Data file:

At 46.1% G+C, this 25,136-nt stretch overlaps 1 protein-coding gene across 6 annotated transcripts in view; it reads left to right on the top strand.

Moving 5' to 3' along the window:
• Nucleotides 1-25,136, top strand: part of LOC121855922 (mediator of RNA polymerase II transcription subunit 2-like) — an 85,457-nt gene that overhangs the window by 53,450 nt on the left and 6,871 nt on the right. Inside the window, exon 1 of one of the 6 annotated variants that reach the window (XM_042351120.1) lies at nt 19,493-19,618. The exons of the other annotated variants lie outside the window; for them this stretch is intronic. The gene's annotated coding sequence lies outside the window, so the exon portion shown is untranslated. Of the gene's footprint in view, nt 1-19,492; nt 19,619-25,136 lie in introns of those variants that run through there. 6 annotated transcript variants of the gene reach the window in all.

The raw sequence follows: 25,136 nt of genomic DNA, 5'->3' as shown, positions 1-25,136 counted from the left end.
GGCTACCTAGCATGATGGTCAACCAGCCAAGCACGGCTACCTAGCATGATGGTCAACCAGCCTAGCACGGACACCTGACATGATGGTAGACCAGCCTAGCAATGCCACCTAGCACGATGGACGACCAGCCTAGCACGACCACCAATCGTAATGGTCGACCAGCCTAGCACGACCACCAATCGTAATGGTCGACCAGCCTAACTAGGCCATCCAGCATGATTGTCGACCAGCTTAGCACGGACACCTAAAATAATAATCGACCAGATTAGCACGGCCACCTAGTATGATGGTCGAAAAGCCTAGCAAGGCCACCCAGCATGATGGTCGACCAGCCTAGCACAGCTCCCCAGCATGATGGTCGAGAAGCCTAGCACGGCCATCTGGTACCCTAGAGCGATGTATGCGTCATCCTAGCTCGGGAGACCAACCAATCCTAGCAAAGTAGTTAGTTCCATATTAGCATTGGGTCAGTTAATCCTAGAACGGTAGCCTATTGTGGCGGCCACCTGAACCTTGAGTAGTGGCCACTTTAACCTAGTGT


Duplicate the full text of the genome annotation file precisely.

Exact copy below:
At 46.1% G+C, this 25,136-nt stretch overlaps 1 protein-coding gene across 6 annotated transcripts in view; it reads left to right on the top strand.

Moving 5' to 3' along the window:
• Nucleotides 1-25,136, top strand: part of LOC121855922 (mediator of RNA polymerase II transcription subunit 2-like) — an 85,457-nt gene that overhangs the window by 53,450 nt on the left and 6,871 nt on the right. Inside the window, exon 1 of one of the 6 annotated variants that reach the window (XM_042351120.1) lies at nt 19,493-19,618. The exons of the other annotated variants lie outside the window; for them this stretch is intronic. The gene's annotated coding sequence lies outside the window, so the exon portion shown is untranslated. Of the gene's footprint in view, nt 1-19,492; nt 19,619-25,136 lie in introns of those variants that run through there. 6 annotated transcript variants of the gene reach the window in all.

The raw sequence follows: 25,136 nt of genomic DNA, 5'->3' as shown, positions 1-25,136 counted from the left end.
GGCTACCTAGCATGATGGTCAACCAGCCAAGCACGGCTACCTAGCATGATGGTCAACCAGCCTAGCACGGACACCTGACATGATGGTAGACCAGCCTAGCAATGCCACCTAGCACGATGGACGACCAGCCTAGCACGACCACCAATCGTAATGGTCGACCAGCCTAGCACGACCACCAATCGTAATGGTCGACCAGCCTAACTAGGCCATCCAGCATGATTGTCGACCAGCTTAGCACGGACACCTAAAATAATAATCGACCAGATTAGCACGGCCACCTAGTATGATGGTCGAAAAGCCTAGCAAGGCCACCCAGCATGATGGTCGACCAGCCTAGCACAGCTCCCCAGCATGATGGTCGAGAAGCCTAGCACGGCCATCTGGTACCCTAGAGCGATGTATGCGTCATCCTAGCTCGGGAGACCAACCAATCCTAGCAAAGTAGTTAGTTCCATATTAGCATTGGGTCAGTTAATCCTAGAACGGTAGCCTATTGTGGCGGCCACCTGAACCTTGAGTAGTGGCCACTTTAACCTAGTGT